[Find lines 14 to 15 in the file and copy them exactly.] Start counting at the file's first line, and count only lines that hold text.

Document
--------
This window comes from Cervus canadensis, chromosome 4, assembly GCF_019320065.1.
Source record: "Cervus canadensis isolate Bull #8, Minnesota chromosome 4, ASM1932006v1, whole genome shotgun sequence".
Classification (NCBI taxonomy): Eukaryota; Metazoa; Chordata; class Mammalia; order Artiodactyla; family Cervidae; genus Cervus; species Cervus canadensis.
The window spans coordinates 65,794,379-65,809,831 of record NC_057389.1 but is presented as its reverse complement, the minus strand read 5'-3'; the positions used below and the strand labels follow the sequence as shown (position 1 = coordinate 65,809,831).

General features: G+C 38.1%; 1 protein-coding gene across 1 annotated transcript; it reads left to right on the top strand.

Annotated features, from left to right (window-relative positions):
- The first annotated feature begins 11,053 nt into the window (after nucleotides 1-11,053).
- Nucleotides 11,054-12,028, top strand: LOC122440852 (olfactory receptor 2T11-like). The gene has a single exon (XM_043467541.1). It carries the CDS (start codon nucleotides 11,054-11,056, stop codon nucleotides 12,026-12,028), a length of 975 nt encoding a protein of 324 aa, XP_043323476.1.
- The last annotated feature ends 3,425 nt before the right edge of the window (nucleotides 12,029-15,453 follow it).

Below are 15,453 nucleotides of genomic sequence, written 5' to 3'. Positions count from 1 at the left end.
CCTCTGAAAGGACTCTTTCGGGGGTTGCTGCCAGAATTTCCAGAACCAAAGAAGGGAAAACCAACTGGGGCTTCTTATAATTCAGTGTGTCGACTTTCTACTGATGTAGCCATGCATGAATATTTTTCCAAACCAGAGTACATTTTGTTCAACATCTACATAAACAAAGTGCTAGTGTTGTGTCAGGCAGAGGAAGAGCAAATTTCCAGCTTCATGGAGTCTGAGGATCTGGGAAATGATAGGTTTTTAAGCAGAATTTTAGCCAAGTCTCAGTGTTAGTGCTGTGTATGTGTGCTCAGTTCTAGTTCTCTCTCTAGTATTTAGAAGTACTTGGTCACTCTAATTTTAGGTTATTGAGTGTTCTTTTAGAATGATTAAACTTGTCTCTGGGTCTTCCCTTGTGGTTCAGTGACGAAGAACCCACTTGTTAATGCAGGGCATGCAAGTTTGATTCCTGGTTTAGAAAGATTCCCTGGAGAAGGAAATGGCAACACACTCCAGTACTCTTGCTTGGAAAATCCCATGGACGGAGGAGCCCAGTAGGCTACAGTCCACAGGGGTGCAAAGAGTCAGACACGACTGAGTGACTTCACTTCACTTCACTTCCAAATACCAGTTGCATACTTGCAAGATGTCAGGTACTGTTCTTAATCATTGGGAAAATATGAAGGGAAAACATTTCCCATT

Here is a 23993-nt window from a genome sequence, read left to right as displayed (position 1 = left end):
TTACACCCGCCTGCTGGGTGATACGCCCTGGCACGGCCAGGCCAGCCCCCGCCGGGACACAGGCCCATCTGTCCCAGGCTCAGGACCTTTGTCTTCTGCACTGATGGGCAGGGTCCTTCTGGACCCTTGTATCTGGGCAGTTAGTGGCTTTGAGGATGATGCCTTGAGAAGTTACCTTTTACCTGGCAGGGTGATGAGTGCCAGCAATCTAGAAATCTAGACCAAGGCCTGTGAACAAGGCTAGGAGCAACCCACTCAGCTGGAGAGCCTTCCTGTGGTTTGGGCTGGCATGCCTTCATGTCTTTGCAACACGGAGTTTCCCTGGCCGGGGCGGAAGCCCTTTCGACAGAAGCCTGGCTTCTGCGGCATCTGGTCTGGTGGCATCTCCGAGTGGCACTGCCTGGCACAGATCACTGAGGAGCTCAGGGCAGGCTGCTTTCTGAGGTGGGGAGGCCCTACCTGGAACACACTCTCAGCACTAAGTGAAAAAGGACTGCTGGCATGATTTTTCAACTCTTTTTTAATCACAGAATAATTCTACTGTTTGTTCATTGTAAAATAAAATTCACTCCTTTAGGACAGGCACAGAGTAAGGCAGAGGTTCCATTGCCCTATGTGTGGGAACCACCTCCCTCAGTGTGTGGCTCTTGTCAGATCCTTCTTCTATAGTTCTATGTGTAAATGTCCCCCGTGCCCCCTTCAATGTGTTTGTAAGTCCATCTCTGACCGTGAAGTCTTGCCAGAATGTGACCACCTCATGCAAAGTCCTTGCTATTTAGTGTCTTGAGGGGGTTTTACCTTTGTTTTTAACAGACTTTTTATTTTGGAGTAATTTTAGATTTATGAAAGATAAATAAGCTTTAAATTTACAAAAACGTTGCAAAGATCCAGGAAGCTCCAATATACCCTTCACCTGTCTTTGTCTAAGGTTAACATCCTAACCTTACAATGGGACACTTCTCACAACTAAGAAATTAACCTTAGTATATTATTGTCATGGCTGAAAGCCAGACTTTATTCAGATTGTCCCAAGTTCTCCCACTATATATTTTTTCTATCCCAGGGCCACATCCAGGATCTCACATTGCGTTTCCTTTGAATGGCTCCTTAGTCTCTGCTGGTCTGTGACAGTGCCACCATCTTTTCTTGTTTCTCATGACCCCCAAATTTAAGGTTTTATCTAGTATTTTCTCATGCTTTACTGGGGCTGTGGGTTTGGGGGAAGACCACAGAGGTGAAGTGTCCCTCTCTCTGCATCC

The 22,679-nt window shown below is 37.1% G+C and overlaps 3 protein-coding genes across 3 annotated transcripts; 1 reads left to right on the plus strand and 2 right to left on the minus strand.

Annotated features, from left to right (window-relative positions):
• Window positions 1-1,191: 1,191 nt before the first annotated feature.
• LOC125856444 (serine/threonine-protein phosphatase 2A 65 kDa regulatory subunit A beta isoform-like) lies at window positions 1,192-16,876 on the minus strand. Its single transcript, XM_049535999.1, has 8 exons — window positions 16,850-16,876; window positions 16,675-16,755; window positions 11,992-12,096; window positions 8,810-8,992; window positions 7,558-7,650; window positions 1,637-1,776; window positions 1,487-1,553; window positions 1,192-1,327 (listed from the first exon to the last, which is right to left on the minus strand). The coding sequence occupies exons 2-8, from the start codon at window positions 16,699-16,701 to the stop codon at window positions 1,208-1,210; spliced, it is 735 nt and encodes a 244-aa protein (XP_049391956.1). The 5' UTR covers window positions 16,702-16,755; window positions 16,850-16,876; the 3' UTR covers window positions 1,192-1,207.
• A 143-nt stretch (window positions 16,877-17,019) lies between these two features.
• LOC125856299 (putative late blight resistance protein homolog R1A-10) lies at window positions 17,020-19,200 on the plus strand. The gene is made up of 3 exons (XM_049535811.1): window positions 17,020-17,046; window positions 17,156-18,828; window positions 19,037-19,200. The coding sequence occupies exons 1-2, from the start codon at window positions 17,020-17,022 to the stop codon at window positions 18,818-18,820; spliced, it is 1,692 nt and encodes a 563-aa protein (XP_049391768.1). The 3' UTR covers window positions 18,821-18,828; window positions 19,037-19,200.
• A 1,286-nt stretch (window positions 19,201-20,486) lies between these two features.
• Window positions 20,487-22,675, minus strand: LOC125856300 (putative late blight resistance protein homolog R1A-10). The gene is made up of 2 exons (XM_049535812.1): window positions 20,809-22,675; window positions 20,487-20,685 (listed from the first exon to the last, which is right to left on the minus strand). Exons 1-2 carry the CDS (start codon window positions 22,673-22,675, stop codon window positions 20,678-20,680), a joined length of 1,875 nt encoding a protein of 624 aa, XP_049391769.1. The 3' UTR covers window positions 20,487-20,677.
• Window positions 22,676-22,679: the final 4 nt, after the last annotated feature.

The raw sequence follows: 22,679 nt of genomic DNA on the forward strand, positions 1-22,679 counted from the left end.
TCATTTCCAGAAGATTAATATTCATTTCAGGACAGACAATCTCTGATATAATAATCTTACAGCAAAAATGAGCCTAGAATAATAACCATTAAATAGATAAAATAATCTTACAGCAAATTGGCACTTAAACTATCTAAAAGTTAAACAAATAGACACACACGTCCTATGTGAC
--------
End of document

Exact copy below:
The 22,679-nt window shown below is 37.1% G+C and overlaps 3 protein-coding genes across 3 annotated transcripts; 1 reads left to right on the plus strand and 2 right to left on the minus strand.

Annotated features, from left to right (window-relative positions):